Freeport is one of the most flexible US LNG projects with significant uncontracted volumes that have been directed to European markets in recent months. Europe will be most impacted by its shut-down. We have modelled the loss of Freeport supply in our Mithras Global Gas model in line with the operator’s timeline of the outage. Accordingly, we expect a 3% / month drop in the overall global LNG supply, at around 44 bcm per month in summer before increasing to 47 bcm/month by December 2022. Meanwhile, the modelled prices for NW European hubs are expected to have increased by ~7% from our base case scenario for summer months – just on the basis of loss of Freeport supply — before easing down with the gradual return of Freeport LNG.
Source: Mithras Global Gas Model
This is assuming everything else remains the same. In reality, there are many other moving parts in the gas markets which could push the prices higher or offset some of these increases. Just as the markets were assessing the impact of Freeport’s shut-down, Gazprom announced a technical breakdown in Nord Stream-1 and a 40% reduction in flows, adding to the European market’s woes and sent prices higher.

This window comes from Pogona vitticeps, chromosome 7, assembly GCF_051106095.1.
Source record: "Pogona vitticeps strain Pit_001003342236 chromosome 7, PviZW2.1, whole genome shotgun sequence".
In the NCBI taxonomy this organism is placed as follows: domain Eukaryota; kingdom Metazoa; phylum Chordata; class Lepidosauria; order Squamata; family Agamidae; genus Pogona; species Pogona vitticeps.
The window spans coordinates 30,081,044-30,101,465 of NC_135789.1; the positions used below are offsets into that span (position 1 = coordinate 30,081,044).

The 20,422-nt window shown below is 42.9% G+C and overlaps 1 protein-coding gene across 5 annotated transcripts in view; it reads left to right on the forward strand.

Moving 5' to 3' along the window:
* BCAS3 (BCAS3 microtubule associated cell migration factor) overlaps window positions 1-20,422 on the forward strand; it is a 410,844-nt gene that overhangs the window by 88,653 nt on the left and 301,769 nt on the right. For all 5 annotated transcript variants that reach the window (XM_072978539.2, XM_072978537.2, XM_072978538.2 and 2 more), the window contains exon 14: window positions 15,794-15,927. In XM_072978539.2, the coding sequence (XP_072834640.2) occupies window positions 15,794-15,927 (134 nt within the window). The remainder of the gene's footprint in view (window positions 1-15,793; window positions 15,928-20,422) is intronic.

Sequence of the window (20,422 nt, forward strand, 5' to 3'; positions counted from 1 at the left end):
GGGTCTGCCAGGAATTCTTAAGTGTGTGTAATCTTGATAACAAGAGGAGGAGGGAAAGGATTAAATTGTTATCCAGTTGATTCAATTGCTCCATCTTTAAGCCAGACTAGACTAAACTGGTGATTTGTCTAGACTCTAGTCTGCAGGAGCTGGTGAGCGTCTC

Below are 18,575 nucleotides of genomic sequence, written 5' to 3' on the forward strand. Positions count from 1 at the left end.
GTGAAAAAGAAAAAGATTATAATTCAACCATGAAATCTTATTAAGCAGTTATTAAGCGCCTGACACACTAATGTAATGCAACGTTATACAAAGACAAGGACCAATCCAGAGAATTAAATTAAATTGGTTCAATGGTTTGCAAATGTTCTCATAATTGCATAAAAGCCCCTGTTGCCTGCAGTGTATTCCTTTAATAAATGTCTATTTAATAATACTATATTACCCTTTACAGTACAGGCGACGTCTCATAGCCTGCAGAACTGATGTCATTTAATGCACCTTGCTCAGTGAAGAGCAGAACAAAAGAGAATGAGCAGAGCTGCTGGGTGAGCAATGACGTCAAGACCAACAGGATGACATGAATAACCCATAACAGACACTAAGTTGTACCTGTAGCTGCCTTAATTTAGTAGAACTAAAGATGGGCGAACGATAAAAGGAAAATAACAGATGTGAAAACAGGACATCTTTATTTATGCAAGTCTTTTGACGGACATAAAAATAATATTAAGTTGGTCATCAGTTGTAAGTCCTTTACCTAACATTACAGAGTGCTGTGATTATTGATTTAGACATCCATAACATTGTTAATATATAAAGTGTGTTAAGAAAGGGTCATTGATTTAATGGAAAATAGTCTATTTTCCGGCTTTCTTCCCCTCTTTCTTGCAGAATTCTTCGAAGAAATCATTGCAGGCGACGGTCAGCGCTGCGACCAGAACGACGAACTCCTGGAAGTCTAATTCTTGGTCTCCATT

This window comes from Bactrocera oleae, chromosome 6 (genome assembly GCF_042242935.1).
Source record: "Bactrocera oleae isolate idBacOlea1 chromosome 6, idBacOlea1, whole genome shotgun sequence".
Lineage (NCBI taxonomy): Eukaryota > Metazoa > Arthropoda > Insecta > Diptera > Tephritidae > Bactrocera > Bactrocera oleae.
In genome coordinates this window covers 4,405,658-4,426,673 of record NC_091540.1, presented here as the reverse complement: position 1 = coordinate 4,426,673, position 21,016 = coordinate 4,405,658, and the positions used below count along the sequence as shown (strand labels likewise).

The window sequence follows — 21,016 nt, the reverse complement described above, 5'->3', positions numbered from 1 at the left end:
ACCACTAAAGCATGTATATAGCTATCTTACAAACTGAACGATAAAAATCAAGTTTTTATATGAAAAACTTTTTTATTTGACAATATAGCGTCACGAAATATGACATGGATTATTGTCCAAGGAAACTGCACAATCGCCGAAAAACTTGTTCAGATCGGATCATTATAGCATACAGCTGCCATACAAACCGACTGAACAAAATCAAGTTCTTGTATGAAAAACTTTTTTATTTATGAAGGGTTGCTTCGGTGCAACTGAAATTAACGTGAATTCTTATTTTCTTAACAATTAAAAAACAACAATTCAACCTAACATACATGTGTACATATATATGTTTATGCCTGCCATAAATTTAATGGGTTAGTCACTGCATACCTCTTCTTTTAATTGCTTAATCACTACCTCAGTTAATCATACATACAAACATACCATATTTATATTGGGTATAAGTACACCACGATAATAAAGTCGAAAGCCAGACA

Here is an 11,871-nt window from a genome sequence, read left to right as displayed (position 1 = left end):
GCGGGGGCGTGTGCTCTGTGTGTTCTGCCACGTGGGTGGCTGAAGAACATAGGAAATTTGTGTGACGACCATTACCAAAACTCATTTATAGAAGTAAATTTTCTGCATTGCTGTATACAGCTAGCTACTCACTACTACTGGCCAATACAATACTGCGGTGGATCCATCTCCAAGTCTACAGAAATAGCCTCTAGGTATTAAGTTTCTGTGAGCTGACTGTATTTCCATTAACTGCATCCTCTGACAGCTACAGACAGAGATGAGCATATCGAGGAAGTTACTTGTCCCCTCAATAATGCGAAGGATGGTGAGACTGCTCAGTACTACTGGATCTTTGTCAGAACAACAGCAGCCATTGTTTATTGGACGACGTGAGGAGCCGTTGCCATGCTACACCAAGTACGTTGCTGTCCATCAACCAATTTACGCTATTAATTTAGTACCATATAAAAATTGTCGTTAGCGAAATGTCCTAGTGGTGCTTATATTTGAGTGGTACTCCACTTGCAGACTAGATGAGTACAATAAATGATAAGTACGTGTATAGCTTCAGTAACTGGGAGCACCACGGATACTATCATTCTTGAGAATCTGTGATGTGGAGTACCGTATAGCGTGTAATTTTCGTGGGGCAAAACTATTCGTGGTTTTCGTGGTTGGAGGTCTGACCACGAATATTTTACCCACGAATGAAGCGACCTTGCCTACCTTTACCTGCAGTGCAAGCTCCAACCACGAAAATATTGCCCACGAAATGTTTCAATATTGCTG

Australia maybe losing the top exporter spot this year
Australia became the world’s largest LNG supplier in 2021 with estimated exports of over 110 bcm/year. But Australia’s LNG exports this year has been something of a mixed bag. Whilst east coast LNG projects (AP LNG, GLNG and QCLNG) had performed strongly in the first six months of the year, supply was curtailed at North West Shelf (NWS), Prelude and Darwin.
The ageing fields feeding NWS are in decline whilst Prelude FLNG (a floating production and processing unit) was shut down for several months following technical problems and safety concerns. The potential reduction in east coast exports during the Australian winter months is likely to push exports below 2021 levels for the second half of the year.